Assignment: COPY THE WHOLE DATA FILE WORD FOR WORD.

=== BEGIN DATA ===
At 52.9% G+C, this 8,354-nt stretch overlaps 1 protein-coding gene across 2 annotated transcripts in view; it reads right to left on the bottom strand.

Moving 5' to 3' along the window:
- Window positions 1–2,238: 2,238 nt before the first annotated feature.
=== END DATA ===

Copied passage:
At 52.9% G+C, this 8,354-nt stretch overlaps 1 protein-coding gene across 2 annotated transcripts in view; it reads right to left on the bottom strand.

Moving 5' to 3' along the window:
- Window positions 1–2,238: 2,238 nt before the first annotated feature.